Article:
Zoe Kravitz, daughter of Lenny and new X-Men actress, is carving out an impressive niche in films. now she’s spreading her wings, there’s no stopping her.
Zoe Kravitz is a Sagittarius to a T, she admits, moments after arriving to meet me at a noisy West Village cafe. “You know, a social butterfly. Flighty and late,” she says a bit hoarse. She apologises, orders a soy Americano and politely requests a fruit and yoghurt plate, despite missing the breakfast menu. I’m not certain if our waiter obliges because Zoe’s a cute, well-mannered 22-year-old, clad in her Village-friendly bohemian best, or because, well, her parents are Lenny Kravitz and actress Lisa Bonet.
With scattered hand and forearm tattoos peeking out from underneath her sweater, and a distressed tan trench coat courtesy of her friend Alexander Wang, Kravitz seems more like an arty Parsons student than your archetypal rock star child. We’re soon chatting away about the foxy waiters at our mutual favourite Williamsburg brunch spot and squealing about our life goals of being Patti Smith and inhabiting the Chelsea Hotel circa the 70s. It’s not that I’ve forgotten I’m sitting across from Zoe, last name Kravitz; I just don’t care.
And that’s how Kravitz wants it. “I’ve developed a pretty good bullshit detector over the years,” she confesses, admitting that her famous last name has always come before her, especially in her high school days. “I think hopefully, most of the time, the more [people] got to know me the less weird it got,” she says. “A few days before school started, the kids were always like, ‘Oh, my God!’ But once I got there, they thought I was pretty cool. Or that I was kind of weird,” she explains with a throaty chuckle. Fiercely independent, Kravitz has lived on her own since 18, and says she’s always done her own thing.
Was it inevitable that she would go into showbiz, given her radder-than-rad parents?
“It kind of happened. It wasn’t planned out,” she says. “High school ended and it was time to choose a career. I had spent all of my time acting and singing, so I gave it a shot.”
OK, so her family background probably didn’t hurt her career, but it’s Kravitz’s raw talent, hard work and legit training that’s taken her from playing dress-up and singing Grease tunes to reluctantly auditioning and nabbing the role of Angel Salvador in the forthcoming, massively-hyped X-Men: First Class. “My agent called and I was like, ‘Can you go in for X-Men today?’ And I was like, ‘No, please. There’s no point.’ Because I just didn’t think I had a shot. I was like, ‘I’m not an X-Men chick.’ I would never picture myself in it,” she says with candor and a tinge of the insecurity you’d expect from a budding actress. “My band [Elevator Fight] had performed the night before and I was hung over.” Nonetheless, she got the role, her first in a mainstream film, for which, by the way, dons “a lot of tight leather, kind of slutty costumes.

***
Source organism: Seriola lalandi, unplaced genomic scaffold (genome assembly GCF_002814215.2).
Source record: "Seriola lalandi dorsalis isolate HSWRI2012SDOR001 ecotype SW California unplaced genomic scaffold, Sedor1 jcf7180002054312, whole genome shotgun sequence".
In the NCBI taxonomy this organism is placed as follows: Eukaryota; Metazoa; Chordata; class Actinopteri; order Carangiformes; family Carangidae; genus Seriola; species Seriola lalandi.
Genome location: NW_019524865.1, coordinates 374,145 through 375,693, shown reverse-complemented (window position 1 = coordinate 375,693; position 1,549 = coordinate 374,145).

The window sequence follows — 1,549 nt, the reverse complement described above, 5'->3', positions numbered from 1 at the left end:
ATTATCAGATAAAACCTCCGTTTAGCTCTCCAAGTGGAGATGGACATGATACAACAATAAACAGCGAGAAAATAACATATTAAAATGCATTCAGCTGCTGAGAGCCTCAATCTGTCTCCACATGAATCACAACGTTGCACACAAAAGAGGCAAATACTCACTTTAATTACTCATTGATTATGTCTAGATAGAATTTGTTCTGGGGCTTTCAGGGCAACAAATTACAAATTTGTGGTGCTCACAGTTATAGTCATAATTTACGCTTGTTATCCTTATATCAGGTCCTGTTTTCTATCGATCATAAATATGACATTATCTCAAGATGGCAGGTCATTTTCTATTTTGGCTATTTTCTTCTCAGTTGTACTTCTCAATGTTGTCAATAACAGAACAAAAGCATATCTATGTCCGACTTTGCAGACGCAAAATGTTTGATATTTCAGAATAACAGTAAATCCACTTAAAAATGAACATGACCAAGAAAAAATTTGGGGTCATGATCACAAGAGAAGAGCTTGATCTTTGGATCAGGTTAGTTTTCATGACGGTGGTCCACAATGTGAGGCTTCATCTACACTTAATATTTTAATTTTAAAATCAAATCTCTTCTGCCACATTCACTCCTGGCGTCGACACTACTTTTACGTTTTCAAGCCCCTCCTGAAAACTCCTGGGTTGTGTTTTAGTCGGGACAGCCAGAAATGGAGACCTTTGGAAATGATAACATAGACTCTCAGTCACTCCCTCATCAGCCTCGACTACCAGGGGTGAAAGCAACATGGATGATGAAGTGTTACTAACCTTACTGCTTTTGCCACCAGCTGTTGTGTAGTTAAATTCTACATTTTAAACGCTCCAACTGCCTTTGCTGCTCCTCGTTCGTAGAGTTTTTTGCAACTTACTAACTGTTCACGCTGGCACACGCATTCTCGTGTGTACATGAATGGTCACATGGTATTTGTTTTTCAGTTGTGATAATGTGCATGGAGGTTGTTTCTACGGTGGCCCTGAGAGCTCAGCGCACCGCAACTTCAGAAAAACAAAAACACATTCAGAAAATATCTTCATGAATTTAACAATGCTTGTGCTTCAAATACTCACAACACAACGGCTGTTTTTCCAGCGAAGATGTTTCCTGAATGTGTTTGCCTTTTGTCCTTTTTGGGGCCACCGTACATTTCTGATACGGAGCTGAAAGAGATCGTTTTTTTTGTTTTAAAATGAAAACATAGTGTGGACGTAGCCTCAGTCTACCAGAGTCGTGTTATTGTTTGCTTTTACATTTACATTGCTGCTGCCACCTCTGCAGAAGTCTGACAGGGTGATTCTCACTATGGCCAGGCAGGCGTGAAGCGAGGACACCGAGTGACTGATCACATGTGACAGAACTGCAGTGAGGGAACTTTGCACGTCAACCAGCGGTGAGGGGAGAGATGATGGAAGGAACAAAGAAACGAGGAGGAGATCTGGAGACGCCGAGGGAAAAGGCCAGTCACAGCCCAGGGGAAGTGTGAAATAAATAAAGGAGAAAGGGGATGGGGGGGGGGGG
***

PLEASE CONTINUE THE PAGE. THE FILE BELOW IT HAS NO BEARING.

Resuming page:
Well, tomorrow she’s off to the South by South West festival for a screening of indie-drama Yelling to the Sky, which finds Kravitz in her first leading role as Sweetness, a 17-year-old student from Queens coping with abusive, tumultuous environs alongside Precious star Gabourey Sidibe. “The stories I’m attracted to are a little more on the real side, the interesting side,” explains Kravitz. Those include roles in a slew of indie flicks over the past few years, ranging from a counseling-obsessed teen in The Greatest (with Carey Mulligan and Susan Sarandon) to a schoolgirl whose friend is institutionalised for severe depression in dark comedy It’s Kind of a Funny Story (with Zack Galifianakis).
Where other starlets live for blog-fame, party pics and red carpet moments, Kravitz likes long walks across the Williamsburg Bridge while jamming out on her iPod to her favourite band TV on the Radio. When I bring up her stint as the face of T by Alexander Wang, she says she is definitely not a model, but a friend-being-a-friend. (“I’m the most awkward person in the world in a photo-shoot. “I’m just like ‘Just tell me what to do and I’ll do it!’”) For “shits and giggles,” she plays in Elevator Fight, for which she pens tunes about the apocalypse. “I’m lucky enough that my acting is sustaining my life right now which is great,” she says. But being Zoe Kravitz comes with the perks of her little band booking massive gigs like SXSW and Philadelphia’s Roots Picnic, even before recording a full-length debut (which they’re taking their time completing “for fun”).
Sure, Kravitz is a Kravitz, and as of late, a bonafide indie darling-turned-mainstream-mutant, but her ultimate goal is still simple: “Keep on paying the rent, keep on making films that are interesting.”
Is she planning a high-profile burnout any time soon?
“I have this weird fantasy of being this crazy lounge singer at some really shitty jazz club when I’m like 65.” She smiles and then says, “And I wanna drink gin and have cat hair all over me.”
Photography: Simon Burstall
Fashion: Anthony Unwin
Words: Alex Catarinella
This article first appeared in Wonderland Issue 26, April/May 2011